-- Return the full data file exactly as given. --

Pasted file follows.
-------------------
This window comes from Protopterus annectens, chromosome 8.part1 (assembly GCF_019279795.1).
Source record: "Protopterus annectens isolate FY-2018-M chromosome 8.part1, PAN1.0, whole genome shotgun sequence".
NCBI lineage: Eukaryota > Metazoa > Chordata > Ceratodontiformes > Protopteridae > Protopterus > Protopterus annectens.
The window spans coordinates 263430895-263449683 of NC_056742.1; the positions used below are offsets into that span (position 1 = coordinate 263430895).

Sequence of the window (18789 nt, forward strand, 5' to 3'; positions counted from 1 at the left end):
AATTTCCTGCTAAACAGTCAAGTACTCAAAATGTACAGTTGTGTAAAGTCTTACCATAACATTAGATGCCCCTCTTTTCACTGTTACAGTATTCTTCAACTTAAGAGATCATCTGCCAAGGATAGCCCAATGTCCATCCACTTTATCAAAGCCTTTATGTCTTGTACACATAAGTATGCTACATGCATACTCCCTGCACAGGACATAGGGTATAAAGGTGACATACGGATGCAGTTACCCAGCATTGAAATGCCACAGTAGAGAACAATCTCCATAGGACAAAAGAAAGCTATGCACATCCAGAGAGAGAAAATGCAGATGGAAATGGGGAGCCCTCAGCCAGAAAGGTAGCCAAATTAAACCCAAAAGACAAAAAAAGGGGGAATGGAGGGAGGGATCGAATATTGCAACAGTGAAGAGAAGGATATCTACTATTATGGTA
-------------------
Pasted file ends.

This window comes from Protopterus annectens, chromosome 8.part1 (assembly GCF_019279795.1).
Source record: "Protopterus annectens isolate FY-2018-M chromosome 8.part1, PAN1.0, whole genome shotgun sequence".
NCBI lineage: Eukaryota > Metazoa > Chordata > Ceratodontiformes > Protopteridae > Protopterus > Protopterus annectens.
The window spans coordinates 263430895-263449683 of NC_056742.1; the positions used below are offsets into that span (position 1 = coordinate 263430895).

Sequence of the window (18789 nt, forward strand, 5' to 3'; positions counted from 1 at the left end):
AATTTCCTGCTAAACAGTCAAGTACTCAAAATGTACAGTTGTGTAAAGTCTTACCATAACATTAGATGCCCCTCTTTTCACTGTTACAGTATTCTTCAACTTAAGAGATCATCTGCCAAGGATAGCCCAATGTCCATCCACTTTATCAAAGCCTTTATGTCTTGTACACATAAGTATGCTACATGCATACTCCCTGCACAGGACATAGGGTATAAAGGTGACATACGGATGCAGTTACCCAGCATTGAAATGCCACAGTAGAGAACAATCTCCATAGGACAAAAGAAAGCTATGCACATCCAGAGAGAGAAAATGCAGATGGAAATGGGGAGCCCTCAGCCAGAAAGGTAGCCAAATTAAACCCAAAAGACAAAAAAAGGGGGAATGGAGGGAGGGATCGAATATTGCAACAGTGAAGAGAAGGATATCTACTATTATGGTA